Sure they have the right to forbid whatever they wish to forbid.

Why would you think that there is no right to forbid preaching an alien ideology?


They may have a legal right to forbid it, but not a moral right, and the ones they are repressing have every moral right, but no legal right, to resist the repression.

Originally posted by The_Rock

Even today islamic societies do not permit freedom of speech.


Freedom of speech is limited no matter what society you are in. That is besides the point, as this pertains more to freedom of information and freedom of conscience, which are rights that belong to everyone.

Originally posted by The_Rock

My thoughts on islamic history are a different issue, discussing islamic history is a long and detailed subject. Suffice it to say that from my understanding islamic history is completely lost and what we have today is a reconstruction.


When Islamic sources are avoided or denounced when trying to understand Islamic history, it may appear that the history is "lost". But that counter-intuitive approach erroneously assumes that everything recorded in Muslim tradition is false unless it is corroborated from a non-Muslim source. It is an extremely biased approach, and conclusions derived from it are very unlikely to even be remotely accurate.
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Rating: 0 of 0 votes Quote The_Rock Replybullet Posted: 17 October 2014 at 6:03am
You have lost me.

What is a moral right? as opposed to a legal right?

Can you provide an example.

You mention limitations to freedom of speech.
I am not sure how you divorce freedom of speech from freedom of information.

How can you recieve or disseminate information if your right to speech is limited?

Do you see the contradiction?

No the Islamic sources themselves claim to be a reconstruction of lost history.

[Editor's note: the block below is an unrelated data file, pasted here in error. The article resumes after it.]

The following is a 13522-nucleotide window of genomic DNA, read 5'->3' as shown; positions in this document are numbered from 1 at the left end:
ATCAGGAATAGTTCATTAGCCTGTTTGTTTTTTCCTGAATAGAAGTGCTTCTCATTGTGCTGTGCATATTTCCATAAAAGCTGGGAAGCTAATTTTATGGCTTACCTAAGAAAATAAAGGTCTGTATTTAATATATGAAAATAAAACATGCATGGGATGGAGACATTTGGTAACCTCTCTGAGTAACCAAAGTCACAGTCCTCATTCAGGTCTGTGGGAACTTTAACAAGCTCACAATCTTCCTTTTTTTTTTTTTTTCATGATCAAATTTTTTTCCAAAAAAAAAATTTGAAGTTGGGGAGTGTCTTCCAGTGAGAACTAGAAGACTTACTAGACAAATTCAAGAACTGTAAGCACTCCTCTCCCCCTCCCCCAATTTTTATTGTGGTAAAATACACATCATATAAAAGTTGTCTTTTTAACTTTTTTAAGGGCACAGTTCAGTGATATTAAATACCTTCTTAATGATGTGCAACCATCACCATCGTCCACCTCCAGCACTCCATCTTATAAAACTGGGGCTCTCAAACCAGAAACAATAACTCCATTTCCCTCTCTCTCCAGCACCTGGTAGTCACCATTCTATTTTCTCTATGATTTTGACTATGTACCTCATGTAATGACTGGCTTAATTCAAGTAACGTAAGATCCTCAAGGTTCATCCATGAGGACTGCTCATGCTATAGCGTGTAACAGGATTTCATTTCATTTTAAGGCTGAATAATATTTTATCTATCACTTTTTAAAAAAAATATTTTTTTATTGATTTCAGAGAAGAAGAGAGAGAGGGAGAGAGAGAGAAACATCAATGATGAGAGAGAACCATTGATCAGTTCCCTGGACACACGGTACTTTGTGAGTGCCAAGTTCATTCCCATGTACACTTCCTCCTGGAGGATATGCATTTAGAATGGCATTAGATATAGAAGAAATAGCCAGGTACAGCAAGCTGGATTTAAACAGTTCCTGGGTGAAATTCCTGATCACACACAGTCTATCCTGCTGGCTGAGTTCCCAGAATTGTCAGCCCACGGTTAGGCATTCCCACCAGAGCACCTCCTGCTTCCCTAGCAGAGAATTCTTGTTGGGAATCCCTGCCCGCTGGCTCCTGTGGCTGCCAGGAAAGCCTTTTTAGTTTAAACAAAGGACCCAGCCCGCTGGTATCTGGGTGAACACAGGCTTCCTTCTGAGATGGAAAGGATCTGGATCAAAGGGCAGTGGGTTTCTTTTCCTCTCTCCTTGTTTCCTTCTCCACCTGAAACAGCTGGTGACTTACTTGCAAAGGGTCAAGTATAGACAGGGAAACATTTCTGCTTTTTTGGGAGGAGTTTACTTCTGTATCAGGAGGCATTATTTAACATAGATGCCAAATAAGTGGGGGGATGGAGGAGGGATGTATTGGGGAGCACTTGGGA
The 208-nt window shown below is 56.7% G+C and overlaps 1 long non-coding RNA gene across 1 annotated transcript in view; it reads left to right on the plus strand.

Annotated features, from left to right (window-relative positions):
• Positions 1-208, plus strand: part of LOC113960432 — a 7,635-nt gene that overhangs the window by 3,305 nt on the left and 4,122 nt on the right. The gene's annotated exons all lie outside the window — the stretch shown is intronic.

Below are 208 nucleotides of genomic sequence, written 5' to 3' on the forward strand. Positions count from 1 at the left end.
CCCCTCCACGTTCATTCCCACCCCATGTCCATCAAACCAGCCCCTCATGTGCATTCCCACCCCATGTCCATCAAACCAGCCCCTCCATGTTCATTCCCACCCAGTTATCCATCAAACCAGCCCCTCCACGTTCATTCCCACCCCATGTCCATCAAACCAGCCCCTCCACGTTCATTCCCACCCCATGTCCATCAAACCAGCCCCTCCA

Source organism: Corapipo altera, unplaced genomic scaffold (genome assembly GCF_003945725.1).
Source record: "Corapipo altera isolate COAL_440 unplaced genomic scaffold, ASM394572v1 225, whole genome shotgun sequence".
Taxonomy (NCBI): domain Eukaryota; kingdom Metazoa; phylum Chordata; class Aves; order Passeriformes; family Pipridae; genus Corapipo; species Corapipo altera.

Edited by The_Rock - 17 October 2014 at 7:22am
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Rating: 0 of 0 votes Quote Mad Cat Replybullet Posted: 17 October 2014 at 7:34am
Originally posted by Waheed

I did not say the translation should be 'maximum' . I said the explanation is is that the text contains the maximum punishment.

And I am saying that all translators see it as saying the ‘only’ punishment. When you change it to ‘maximum’ you make it seem as though the mentioned crimes could be dealt with by a number of responses that could maybe include ignoring it or a stern word and of all these the maximum punishment is being tortured to death. However the text is clear to eliminate all such mild reactions by saying ‘the only punishment is…’
Originally posted by Waheed

Sure it does. Because on one hand you claim to believe that the Qur'an teaches those who teach the claim of Christ's Divinity are guilty of a crime that demands execution, that they are spreading Fasaad, and on the other you acknowledge that the Muslims have allowed Christians to exist and have allowances to marry and socialize. Those are contrary positions.

No. A Christian who keeps their religion to themselves does not commit shirk publically and so would not be seen as causing corruption until they actively profess their faith.
Originally posted by Waheed